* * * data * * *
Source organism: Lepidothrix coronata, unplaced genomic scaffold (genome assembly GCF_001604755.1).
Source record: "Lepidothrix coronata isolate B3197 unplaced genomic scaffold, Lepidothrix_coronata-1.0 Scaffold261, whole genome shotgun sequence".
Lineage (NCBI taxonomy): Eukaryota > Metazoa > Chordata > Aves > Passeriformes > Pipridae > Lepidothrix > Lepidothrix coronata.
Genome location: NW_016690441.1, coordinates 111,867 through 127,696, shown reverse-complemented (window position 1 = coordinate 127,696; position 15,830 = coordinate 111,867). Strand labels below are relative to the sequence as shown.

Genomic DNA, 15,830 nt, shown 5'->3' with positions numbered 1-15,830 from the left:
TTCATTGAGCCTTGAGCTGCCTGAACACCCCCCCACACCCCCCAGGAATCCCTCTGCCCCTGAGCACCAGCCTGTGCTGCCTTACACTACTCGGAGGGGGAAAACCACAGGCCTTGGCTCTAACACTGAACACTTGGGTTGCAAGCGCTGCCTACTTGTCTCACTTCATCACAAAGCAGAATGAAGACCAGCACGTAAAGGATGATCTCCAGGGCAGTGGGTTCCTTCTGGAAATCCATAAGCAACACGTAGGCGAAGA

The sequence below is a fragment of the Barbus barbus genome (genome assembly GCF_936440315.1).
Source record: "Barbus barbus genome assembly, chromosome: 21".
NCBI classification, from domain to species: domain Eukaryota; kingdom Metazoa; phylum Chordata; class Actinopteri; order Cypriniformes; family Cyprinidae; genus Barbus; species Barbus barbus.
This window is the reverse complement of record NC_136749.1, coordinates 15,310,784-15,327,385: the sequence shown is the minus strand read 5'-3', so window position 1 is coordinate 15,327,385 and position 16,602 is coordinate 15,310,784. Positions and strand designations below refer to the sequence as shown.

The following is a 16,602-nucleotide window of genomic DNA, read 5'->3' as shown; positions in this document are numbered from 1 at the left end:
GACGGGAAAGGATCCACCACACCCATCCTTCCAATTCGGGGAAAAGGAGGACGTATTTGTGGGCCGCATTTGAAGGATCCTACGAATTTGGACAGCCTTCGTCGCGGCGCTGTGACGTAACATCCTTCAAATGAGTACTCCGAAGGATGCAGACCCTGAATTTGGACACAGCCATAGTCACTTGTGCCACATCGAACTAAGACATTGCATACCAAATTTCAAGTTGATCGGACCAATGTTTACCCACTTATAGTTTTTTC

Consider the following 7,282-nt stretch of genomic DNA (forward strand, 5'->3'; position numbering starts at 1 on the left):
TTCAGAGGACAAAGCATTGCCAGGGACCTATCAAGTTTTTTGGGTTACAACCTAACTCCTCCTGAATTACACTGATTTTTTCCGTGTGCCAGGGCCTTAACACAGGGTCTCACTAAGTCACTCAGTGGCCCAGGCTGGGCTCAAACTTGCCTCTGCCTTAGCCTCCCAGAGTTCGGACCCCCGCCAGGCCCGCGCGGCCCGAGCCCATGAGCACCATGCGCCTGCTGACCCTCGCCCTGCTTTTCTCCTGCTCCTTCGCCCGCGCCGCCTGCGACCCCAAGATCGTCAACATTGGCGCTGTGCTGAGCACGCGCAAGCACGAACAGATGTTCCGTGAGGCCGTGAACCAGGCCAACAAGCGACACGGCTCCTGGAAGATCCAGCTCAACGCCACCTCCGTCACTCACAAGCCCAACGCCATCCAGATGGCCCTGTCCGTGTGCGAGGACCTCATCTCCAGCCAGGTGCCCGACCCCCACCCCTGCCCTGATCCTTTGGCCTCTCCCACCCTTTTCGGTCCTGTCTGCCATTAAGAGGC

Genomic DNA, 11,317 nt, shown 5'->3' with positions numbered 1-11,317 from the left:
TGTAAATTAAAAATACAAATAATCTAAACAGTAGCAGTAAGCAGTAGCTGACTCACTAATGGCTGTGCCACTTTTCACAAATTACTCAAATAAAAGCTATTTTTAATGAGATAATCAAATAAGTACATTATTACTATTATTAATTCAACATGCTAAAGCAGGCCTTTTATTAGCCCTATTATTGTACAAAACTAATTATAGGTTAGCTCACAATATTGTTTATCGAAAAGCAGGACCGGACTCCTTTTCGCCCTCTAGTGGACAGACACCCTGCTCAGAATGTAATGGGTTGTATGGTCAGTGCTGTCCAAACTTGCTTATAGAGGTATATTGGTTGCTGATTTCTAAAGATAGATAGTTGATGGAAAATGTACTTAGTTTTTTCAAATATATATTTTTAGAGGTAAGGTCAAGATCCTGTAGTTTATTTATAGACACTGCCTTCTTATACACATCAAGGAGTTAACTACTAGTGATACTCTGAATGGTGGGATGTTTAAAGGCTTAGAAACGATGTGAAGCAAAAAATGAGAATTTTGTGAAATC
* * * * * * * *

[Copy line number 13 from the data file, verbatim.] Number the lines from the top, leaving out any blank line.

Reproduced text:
Consider the following 7,282-nt stretch of genomic DNA (forward strand, 5'->3'; position numbering starts at 1 on the left):